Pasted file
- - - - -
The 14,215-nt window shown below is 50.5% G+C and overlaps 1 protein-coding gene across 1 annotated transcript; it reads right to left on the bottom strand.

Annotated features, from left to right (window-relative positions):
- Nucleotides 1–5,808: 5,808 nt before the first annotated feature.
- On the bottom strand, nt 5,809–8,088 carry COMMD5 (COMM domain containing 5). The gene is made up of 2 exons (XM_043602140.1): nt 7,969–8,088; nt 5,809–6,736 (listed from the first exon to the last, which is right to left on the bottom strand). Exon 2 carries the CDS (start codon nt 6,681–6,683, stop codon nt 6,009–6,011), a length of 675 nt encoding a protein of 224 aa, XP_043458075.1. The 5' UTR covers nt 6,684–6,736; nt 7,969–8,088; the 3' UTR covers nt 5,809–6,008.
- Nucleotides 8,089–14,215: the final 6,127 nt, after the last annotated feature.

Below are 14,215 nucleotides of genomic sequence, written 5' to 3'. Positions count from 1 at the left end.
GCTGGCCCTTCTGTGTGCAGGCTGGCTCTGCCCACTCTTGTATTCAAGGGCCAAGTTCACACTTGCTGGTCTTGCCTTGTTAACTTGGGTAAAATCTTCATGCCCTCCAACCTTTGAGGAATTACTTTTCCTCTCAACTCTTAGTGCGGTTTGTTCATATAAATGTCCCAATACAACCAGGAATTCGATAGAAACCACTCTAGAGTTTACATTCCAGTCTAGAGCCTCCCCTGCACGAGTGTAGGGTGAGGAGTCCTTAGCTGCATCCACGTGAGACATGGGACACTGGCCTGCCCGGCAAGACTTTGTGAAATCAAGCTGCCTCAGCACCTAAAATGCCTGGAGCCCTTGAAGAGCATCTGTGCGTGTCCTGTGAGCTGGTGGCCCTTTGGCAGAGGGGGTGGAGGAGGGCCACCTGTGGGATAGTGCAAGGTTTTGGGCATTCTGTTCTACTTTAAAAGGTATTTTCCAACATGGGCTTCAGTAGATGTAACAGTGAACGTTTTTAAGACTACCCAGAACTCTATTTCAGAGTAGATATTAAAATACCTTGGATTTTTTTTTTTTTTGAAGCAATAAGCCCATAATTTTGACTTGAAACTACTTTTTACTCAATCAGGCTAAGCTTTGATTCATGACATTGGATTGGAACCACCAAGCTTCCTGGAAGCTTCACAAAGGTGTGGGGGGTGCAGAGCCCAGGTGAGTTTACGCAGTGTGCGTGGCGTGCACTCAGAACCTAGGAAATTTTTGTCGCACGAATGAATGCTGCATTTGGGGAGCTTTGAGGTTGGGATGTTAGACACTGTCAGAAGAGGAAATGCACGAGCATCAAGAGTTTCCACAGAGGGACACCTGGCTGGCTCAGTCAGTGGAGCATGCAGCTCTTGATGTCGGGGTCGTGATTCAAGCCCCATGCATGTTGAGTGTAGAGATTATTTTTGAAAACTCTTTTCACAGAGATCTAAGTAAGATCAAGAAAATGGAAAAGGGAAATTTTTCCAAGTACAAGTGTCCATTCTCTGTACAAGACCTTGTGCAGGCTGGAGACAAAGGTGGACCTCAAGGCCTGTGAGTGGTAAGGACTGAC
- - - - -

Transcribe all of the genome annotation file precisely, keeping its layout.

The 14,215-nt window shown below is 50.5% G+C and overlaps 1 protein-coding gene across 1 annotated transcript; it reads right to left on the bottom strand.

Annotated features, from left to right (window-relative positions):
- Nucleotides 1–5,808: 5,808 nt before the first annotated feature.
- On the bottom strand, nt 5,809–8,088 carry COMMD5 (COMM domain containing 5). The gene is made up of 2 exons (XM_043602140.1): nt 7,969–8,088; nt 5,809–6,736 (listed from the first exon to the last, which is right to left on the bottom strand). Exon 2 carries the CDS (start codon nt 6,681–6,683, stop codon nt 6,009–6,011), a length of 675 nt encoding a protein of 224 aa, XP_043458075.1. The 5' UTR covers nt 6,684–6,736; nt 7,969–8,088; the 3' UTR covers nt 5,809–6,008.
- Nucleotides 8,089–14,215: the final 6,127 nt, after the last annotated feature.

Below are 14,215 nucleotides of genomic sequence, written 5' to 3'. Positions count from 1 at the left end.
GCTGGCCCTTCTGTGTGCAGGCTGGCTCTGCCCACTCTTGTATTCAAGGGCCAAGTTCACACTTGCTGGTCTTGCCTTGTTAACTTGGGTAAAATCTTCATGCCCTCCAACCTTTGAGGAATTACTTTTCCTCTCAACTCTTAGTGCGGTTTGTTCATATAAATGTCCCAATACAACCAGGAATTCGATAGAAACCACTCTAGAGTTTACATTCCAGTCTAGAGCCTCCCCTGCACGAGTGTAGGGTGAGGAGTCCTTAGCTGCATCCACGTGAGACATGGGACACTGGCCTGCCCGGCAAGACTTTGTGAAATCAAGCTGCCTCAGCACCTAAAATGCCTGGAGCCCTTGAAGAGCATCTGTGCGTGTCCTGTGAGCTGGTGGCCCTTTGGCAGAGGGGGTGGAGGAGGGCCACCTGTGGGATAGTGCAAGGTTTTGGGCATTCTGTTCTACTTTAAAAGGTATTTTCCAACATGGGCTTCAGTAGATGTAACAGTGAACGTTTTTAAGACTACCCAGAACTCTATTTCAGAGTAGATATTAAAATACCTTGGATTTTTTTTTTTTTTGAAGCAATAAGCCCATAATTTTGACTTGAAACTACTTTTTACTCAATCAGGCTAAGCTTTGATTCATGACATTGGATTGGAACCACCAAGCTTCCTGGAAGCTTCACAAAGGTGTGGGGGGTGCAGAGCCCAGGTGAGTTTACGCAGTGTGCGTGGCGTGCACTCAGAACCTAGGAAATTTTTGTCGCACGAATGAATGCTGCATTTGGGGAGCTTTGAGGTTGGGATGTTAGACACTGTCAGAAGAGGAAATGCACGAGCATCAAGAGTTTCCACAGAGGGACACCTGGCTGGCTCAGTCAGTGGAGCATGCAGCTCTTGATGTCGGGGTCGTGATTCAAGCCCCATGCATGTTGAGTGTAGAGATTATTTTTGAAAACTCTTTTCACAGAGATCTAAGTAAGATCAAGAAAATGGAAAAGGGAAATTTTTCCAAGTACAAGTGTCCATTCTCTGTACAAGACCTTGTGCAGGCTGGAGACAAAGGTGGACCTCAAGGCCTGTGAGTGGTAAGGACTGAC